Few-shot classifiers excel under limited training samples, making it useful in real world applications. However, the advent of adversarial samples threatens the efficacy of such classifiers. For them to remain reliable, defences against such attacks must be explored. However, closer examination to prior literature reveals a big gap in this domain. Hence, in this work, we propose a detection strategy to highlight adversarial support sets, aiming to destroy a few-shot classifier's understanding of a certain class of objects. We make use of feature preserving autoencoder filtering and also the concept of self-similarity of a support set to perform this detection. As such, our method is attack-agnostic and also the first to explore detection for few-shot classifiers to the best of our knowledge. Our evaluation on the miniImagenet and CUB datasets exhibit optimism when employing our proposed approach, showing high AUROC scores for detection in general.
Cross-domain few-shot classification task (CD-FSC) combines few-shot classification with the requirement to generalize across domains represented by datasets. This setup faces challenges originating from the limited labeled data in each class and, additionally, from the domain shift between training and test sets. In this paper, we introduce a novel training approach for existing FSC models. It leverages on the explanation scores, obtained from existing explanation methods when applied to the predictions of FSC models, computed for intermediate feature maps of the models. Firstly, we tailor the layer-wise relevance propagation (LRP) method to explain the prediction outcomes of FSC models. Secondly, we develop a model-agnostic explanation-guided training strategy that dynamically finds and emphasizes the features which are important for the predictions. Our contribution does not target a novel explanation method but lies in a novel application of explanations for the training phase. We show that explanation-guided training effectively improves the model generalization. We observe improved accuracy for three different FSC models: RelationNet, cross attention network, and a graph neural network-based formulation, on five few-shot learning datasets: miniImagenet, CUB, Cars, Places, and Plantae.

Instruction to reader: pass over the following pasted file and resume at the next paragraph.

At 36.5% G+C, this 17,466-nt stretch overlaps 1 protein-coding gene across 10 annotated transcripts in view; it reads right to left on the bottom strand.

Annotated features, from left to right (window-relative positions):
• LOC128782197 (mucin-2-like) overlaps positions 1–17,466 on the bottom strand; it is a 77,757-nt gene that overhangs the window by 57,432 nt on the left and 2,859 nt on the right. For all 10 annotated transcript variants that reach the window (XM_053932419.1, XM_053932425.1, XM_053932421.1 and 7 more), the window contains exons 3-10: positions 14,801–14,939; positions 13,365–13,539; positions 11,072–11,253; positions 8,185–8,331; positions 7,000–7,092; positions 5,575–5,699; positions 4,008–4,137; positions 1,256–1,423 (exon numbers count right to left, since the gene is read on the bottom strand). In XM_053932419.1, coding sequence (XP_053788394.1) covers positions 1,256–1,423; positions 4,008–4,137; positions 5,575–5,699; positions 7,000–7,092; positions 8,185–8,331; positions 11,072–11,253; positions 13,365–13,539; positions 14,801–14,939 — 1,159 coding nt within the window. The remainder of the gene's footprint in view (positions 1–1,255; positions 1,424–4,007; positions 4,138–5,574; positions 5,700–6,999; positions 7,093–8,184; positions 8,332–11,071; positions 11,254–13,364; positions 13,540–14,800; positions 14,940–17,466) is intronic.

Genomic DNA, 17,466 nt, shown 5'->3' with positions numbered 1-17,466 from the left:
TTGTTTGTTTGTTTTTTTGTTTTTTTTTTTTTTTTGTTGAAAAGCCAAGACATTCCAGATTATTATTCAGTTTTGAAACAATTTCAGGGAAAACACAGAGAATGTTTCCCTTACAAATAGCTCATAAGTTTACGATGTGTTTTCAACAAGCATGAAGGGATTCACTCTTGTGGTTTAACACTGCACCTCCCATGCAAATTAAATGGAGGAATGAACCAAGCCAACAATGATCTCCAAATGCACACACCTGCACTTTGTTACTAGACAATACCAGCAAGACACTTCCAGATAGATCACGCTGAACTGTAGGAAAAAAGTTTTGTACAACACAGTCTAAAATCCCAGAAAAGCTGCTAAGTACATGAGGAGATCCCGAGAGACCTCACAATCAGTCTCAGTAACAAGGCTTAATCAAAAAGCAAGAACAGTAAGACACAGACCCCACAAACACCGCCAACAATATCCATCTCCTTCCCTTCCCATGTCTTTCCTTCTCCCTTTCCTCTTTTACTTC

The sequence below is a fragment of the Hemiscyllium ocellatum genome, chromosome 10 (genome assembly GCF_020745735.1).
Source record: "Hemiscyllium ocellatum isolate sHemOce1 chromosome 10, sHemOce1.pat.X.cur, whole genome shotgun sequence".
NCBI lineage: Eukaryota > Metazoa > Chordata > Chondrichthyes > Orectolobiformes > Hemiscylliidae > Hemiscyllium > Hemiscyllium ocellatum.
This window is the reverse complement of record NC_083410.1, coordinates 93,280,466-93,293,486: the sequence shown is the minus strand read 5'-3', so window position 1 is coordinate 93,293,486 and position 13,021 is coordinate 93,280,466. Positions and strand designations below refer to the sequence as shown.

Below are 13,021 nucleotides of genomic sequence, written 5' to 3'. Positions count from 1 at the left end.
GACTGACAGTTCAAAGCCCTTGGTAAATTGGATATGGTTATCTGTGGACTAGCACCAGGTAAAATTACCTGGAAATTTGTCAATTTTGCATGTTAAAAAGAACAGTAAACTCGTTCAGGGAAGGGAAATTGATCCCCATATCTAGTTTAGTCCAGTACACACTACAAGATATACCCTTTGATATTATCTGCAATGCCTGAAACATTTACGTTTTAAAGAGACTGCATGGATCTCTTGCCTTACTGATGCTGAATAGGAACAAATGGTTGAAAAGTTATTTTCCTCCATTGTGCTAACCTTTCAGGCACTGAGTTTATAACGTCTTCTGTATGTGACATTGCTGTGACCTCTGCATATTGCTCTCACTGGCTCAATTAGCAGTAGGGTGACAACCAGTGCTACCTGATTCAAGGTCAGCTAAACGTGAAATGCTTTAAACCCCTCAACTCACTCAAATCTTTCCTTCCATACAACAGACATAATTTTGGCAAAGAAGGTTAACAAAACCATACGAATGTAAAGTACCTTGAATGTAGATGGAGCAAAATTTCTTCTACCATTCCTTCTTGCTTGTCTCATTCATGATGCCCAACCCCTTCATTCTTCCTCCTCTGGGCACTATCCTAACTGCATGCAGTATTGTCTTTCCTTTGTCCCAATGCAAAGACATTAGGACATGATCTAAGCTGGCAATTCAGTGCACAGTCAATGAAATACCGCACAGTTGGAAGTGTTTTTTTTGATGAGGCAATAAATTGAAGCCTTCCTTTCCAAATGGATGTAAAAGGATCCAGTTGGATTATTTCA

This paper explains predictions of image captioning models with attention mechanisms beyond visualizing the attention itself. In this paper, we develop variants of layer-wise relevance backpropagation (LRP) and gradient backpropagation, tailored to image captioning with attention. The result provides simultaneously pixel-wise image explanation and linguistic explanation for each word in the captions. We show that given a word in the caption to be explained, explanation methods such as LRP reveal supporting and opposing pixels as well as words. We compare the properties of attention heatmaps systematically against those computed with explanation methods such as LRP, Grad-CAM and Guided Grad-CAM. We show that explanation methods, firstly, correlate to object locations with higher precision than attention, secondly, are able to identify object words that are unsupported by image content, and thirdly, provide guidance to debias and improve the model. Results are reported for image captioning using two different attention models trained with Flickr30K and MSCOCO2017 datasets. Experimental analyses show the strength of explanation methods for understanding image captioning attention models.